Eugene Bianco, Harpist Extraordinaire


Volume CVII, No. 10October, 2007

Spencer Bruno

Click for larger image.

Harpist Eugene Bianco passed away suddenly of cardiac arrest on the morning of May 7, prior to leaving his home for a recording session. At age 80, Gene was actively working as a contractor and coordinator for various recording projects and concert events. He had been an 802 member since 1947.

Born and raised in a suburb of Hartford, at age 12 Gene began taking lessons from his grandfather Filippo Capobianco, who emigrated to America after touring Europe playing chamber music. Once Gene’s talents became evident, Gene’s father would drive him into New York weekly to study with the famous Marcel Grandjany. A 10-year student-teacher relationship ensued, culminating in Gene’s graduation from Juilliard.

Shortly afterward, he was awarded the position of first harp with the Radio City Orchestra where principal conductor Raymond Paige suggested he shorten his name to Gene Bianco. Gene often reported that he was sorry he did it, because it hurt his father deeply.

Later, Gene experimented in jazz harp. He was influenced by George Shearing’s piano style, which led him to double the right hand melody with the thumb of the left hand.

Gene began a solo tour, which brought rave reviews. His repertoire included classical pieces and popular standards which he arranged himself. He won critical acclaim, including a mention in the New York Times.

His next big break was on television. He made appearances on the “Ernie Kovacs Show,” the “Tonight Show” with Steve Allen, the NBC “Home TV Show” and the “Woolworth Hour” for CBS. Victor Young, the conductor for the CBS Orchestra, said that “Gene is one of the very few harpists who has a great conception of jazz.”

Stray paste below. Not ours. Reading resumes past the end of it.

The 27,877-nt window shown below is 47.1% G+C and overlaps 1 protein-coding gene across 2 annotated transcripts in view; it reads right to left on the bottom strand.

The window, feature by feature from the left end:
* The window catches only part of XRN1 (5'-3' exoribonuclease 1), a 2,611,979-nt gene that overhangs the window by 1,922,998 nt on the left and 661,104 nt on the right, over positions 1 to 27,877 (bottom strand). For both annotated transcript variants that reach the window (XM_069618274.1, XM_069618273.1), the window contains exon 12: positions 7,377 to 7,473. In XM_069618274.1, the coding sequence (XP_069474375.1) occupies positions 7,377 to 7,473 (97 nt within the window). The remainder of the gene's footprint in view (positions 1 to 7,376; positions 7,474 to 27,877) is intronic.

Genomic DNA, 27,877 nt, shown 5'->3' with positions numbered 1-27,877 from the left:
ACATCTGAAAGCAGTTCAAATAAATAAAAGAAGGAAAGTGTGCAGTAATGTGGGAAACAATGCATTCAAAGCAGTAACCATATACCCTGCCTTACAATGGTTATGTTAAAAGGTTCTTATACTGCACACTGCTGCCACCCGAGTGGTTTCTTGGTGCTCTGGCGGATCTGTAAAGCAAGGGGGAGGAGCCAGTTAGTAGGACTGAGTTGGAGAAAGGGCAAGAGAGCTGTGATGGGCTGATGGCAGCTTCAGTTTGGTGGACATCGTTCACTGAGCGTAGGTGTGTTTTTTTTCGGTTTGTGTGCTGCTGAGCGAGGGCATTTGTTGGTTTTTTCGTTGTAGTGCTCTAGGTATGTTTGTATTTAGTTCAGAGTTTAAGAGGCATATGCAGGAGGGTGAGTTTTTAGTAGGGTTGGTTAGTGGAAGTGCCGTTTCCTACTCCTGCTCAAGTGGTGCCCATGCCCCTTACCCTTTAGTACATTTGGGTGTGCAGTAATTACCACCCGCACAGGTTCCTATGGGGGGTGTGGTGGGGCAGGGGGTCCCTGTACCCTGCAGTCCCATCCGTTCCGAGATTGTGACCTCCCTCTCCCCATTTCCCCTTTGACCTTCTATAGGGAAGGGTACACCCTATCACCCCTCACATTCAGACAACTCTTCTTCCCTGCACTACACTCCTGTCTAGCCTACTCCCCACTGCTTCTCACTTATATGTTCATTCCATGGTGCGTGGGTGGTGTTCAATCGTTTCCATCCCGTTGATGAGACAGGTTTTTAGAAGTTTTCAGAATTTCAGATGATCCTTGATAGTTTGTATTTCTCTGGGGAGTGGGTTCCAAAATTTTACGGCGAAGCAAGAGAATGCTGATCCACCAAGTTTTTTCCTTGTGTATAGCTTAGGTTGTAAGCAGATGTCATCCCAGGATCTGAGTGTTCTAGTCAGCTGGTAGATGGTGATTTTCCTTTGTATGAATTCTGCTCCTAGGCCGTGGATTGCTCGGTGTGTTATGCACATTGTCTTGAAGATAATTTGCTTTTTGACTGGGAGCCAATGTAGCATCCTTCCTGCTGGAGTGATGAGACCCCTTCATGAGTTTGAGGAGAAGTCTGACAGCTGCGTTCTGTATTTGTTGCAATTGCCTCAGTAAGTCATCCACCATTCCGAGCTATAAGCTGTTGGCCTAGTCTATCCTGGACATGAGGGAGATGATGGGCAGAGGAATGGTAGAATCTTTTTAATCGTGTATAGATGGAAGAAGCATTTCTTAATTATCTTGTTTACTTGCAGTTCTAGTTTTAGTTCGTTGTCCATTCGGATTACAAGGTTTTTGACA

As time progressed Gene became one of the three busiest harpists during the 60’s and 70’s as the recording industry and opportunities for studio musicians flourished in New York City. He was the first call for any jazz recording; his name was to be found on dozens of great jazz albums with performers such as Paul Desmond, Gil Evans and Herbie Mann.

He was mentioned in Miles Davis’ biography, and his services as both harpist and contractor were used by pop recording artists such as Mary J. Blige, D Train, Stevie Nicks and Alan Lorber.

Gene himself was most proud of his solo albums recorded at RCA studios. But he also led ensembles; his album “Harp, Skip, and Jump” featured Mundell Lowe, Joe Venuto, Don Lamond, and Wendell Marshall. “The Rainbow Sounds of Gene Bianco, His Harp and Orchestra” was recorded with a 60-piece orchestra and 16-voice chorus.

Within the past dozen years when Gene stopped playing the harp, he remained actively involved as a contractor and music coordinator. He worked on the Broadway musical “Jane Eyre,” with Nelson Riddle, Natalie Cole and many others.

During his later years, Gene particularly enjoyed his friendships with Larry Hochman, Edd Kalehoff, Seymour Barab, Bryron Olson, Paul Buckmaster, Andy Kaploe, Dunn Pearson, Garry Sherman and myself.

To say the least, Gene was quite an extraordinary, colorful character. Even today, his intimate friends roar with laughter when gathering and fondly reminiscing about his antics.

Gene is survived by his children Lisa, Phillip and Tarryn.

All are invited to attend Gene’s memorial service on Thursday, Nov. 8 at 6:15 p.m. in the Local 802 Club Room. Please come and join us in celebrating the life and music of one of our own.

Spencer Bruno met Gene Bianco while both played a two-week stint with Steve Lawrence and Edyie Gorme in the mid-1990’s. They performed on recording sessions and concert dates contracted by Gene. Bruno is presently the music director and co-owner of the Lester Lanin Orchestra.